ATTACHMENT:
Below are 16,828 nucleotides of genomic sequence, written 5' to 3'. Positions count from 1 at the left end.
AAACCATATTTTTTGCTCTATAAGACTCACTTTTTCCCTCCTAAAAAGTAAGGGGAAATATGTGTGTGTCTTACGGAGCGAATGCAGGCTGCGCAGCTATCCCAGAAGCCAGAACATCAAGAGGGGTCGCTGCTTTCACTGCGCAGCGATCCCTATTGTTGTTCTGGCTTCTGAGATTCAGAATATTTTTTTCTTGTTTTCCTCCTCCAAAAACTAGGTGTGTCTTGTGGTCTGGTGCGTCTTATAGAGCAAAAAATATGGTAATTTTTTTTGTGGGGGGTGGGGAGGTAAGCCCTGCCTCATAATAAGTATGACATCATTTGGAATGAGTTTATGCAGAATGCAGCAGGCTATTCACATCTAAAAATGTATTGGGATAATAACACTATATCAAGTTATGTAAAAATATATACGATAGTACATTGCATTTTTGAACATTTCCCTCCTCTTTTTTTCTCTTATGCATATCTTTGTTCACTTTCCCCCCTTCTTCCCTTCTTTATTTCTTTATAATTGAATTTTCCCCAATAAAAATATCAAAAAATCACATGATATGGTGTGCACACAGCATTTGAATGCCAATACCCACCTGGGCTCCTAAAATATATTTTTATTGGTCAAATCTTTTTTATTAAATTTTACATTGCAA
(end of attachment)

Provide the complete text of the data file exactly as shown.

Below are 16,828 nucleotides of genomic sequence, written 5' to 3'. Positions count from 1 at the left end.
AAACCATATTTTTTGCTCTATAAGACTCACTTTTTCCCTCCTAAAAAGTAAGGGGAAATATGTGTGTGTCTTACGGAGCGAATGCAGGCTGCGCAGCTATCCCAGAAGCCAGAACATCAAGAGGGGTCGCTGCTTTCACTGCGCAGCGATCCCTATTGTTGTTCTGGCTTCTGAGATTCAGAATATTTTTTTCTTGTTTTCCTCCTCCAAAAACTAGGTGTGTCTTGTGGTCTGGTGCGTCTTATAGAGCAAAAAATATGGTAATTTTTTTTGTGGGGGGTGGGGAGGTAAGCCCTGCCTCATAATAAGTATGACATCATTTGGAATGAGTTTATGCAGAATGCAGCAGGCTATTCACATCTAAAAATGTATTGGGATAATAACACTATATCAAGTTATGTAAAAATATATACGATAGTACATTGCATTTTTGAACATTTCCCTCCTCTTTTTTTCTCTTATGCATATCTTTGTTCACTTTCCCCCCTTCTTCCCTTCTTTATTTCTTTATAATTGAATTTTCCCCAATAAAAATATCAAAAAATCACATGATATGGTGTGCACACAGCATTTGAATGCCAATACCCACCTGGGCTCCTAAAATATATTTTTATTGGTCAAATCTTTTTTATTAAATTTTACATTGCAA